BikeWatch brings alarm, LED light and cable lock together in one device
By Paul Ridden
March 4, 2013
We love our bikes here at Gizmag. We really appreciate efforts to help keep our rides out of the hands of thieves, too, especially those innovations that serve more than one purpose – such as the Küat Racks Bottle Lock, or the Interlock seatpost bike lock. BikeWatch is just such a device, attaching to any 27.2 - 31.6 mm seatpost and combining a bike alarm, rear LED light and cable lock in one attractive unit.
Kristians Licis, Kaspars Skerba, and Gatis Mencendorfs out of Riga, Latvia came up with the 3-in-1 BikeWatch design as a more practical way to secure a bike to railings than heavy chains or U-locks, and an inexpensive alternative to GPS trackers. Four prototypes later and they now have an eye-pleasing pre-production model they're happy to make public.
Within the stylish 3.9 x 3.5 x 1.5-inch (100 x 90 x 40-mm) anodized aluminum housing is a 105 dB tamper and movement alarm, and dual 50,000 millicandela LED light strips. As you can see from the schematic below, the latter is made up of four side-mounted 5 mm Vishay TLCR5800 red LEDs and two fiber optic cables.
BikeWatch is powered by a 9-volt battery that's reported to offer 24 hours of continued use at maximum brightness, or about 350 hours in blink mode – a convenient but potentially expensive battery option.
"To produce a louder noise, we needed 18 V which can be easily ensured by a 9 V battery," Licis explained. "These are also more resistant to the cold than Li-ion batteries, which is important if you want to use our product in winter. It's also possible to get a rechargeable 9 V battery, too."
The device's bike lock cable comes in two flavors – a 3.3 ft (1 meter) long, 0.2-inch (5 mm) wide regular version that separates completely from BikeWatch, and a 6 ft (1.8 m), 0.06-inch (1.5 mm) pull-in cable that's integrated into the IP53 water-resistant housing.
"They are regular steel cables," said Licis. "It's not possible to cut them with regular cutters, but it is possible with larger ones. Their main function is to protect bike against grabbing and riding off. If cables are cut, the alarm goes off at maximum volume."
An electronic lock secures the cable to the device. If the rider doesn't activate the onboard alarm using the supplied iMax iButton key when locking it to the railings or bike park, the cable-locking mechanism can be released by pressing a finger on the electronic key reader to the top of the unit for three seconds (the LED lights are also turned on and off with a short finger push on this key reader).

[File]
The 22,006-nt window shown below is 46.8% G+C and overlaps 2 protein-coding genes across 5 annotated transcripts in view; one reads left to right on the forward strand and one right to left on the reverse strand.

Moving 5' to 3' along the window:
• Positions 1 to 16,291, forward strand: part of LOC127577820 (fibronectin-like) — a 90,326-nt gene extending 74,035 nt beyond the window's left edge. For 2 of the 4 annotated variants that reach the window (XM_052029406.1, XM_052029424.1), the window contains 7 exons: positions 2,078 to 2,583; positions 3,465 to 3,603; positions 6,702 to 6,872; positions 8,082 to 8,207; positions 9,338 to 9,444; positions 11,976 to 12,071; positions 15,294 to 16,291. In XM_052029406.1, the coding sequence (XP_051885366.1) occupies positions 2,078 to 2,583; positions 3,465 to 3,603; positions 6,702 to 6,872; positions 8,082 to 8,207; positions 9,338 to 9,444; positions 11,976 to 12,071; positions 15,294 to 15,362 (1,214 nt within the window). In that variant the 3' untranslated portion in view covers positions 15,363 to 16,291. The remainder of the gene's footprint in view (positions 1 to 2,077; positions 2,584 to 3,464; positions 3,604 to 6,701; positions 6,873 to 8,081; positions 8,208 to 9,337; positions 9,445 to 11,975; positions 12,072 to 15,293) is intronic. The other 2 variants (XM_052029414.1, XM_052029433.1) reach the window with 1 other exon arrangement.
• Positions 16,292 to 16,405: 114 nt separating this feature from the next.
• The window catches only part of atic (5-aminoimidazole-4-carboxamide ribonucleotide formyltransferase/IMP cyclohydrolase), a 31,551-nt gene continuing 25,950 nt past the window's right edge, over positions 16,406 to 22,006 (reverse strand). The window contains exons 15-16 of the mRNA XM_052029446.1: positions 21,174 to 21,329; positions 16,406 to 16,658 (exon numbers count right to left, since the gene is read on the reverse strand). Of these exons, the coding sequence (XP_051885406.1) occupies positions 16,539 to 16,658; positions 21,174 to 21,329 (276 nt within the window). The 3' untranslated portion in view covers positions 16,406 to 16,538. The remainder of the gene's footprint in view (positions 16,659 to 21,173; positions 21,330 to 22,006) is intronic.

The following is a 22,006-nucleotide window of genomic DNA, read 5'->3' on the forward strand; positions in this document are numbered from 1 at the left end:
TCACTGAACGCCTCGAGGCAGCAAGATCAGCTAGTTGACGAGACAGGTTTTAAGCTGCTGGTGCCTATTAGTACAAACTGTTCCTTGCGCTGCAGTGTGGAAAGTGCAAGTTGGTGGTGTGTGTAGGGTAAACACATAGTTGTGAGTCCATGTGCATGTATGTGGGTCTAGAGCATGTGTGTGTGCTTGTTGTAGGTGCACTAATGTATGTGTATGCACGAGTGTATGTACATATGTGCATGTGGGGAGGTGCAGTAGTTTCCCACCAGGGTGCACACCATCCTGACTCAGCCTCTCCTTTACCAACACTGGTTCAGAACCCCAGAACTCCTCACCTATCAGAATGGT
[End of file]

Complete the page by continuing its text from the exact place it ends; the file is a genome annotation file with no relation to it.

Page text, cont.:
When the alarm is active, the iButton will be needed for cable release and/or alarm deactivation. If the cable is cut, the alarm sounds for ten minutes. After that, it will sound only when movement is detected, saving battery power if the thief has thought better of trying to walk off with your precious two-wheeler, but still remaining alert to movement.
If any vibration is detected by BikeWatch while the alarm is active (including attempts to remove any of the four seatpost attachment screws), the unit beeps once and remains ready to activate the alarm proper for the next ten seconds. If nothing more happens in that time, the device returns to "waiting" mode.
If there's more movement within that ten-second window, three more warning sounds are fired off. Should the would-be thief still not get the "back off" message, the alarm sounds for as long as there is continued movement, and for 30 seconds after the vibration stops.
In order to raise funds for tooling and to cover minimum order costs, the design team has launched on Indiegogo. A light-only model is available for US$49, and an early bird pledge of $65 will get you one of the first 100 alarm/light combinations. Once they're gone, the cost will rise to $79. A pledge of $109 will secure an alarm/light/regular cable device, and there's another early bird special for the design that features an integrated cable ($105). A colorful Indiegogo special has been created for a pledge of $159.
The BikeWatch team recently undertook an interesting bike theft experiment in Riga, which can be seen below.
The Indiegogo pitch video for BikeWatch follows:
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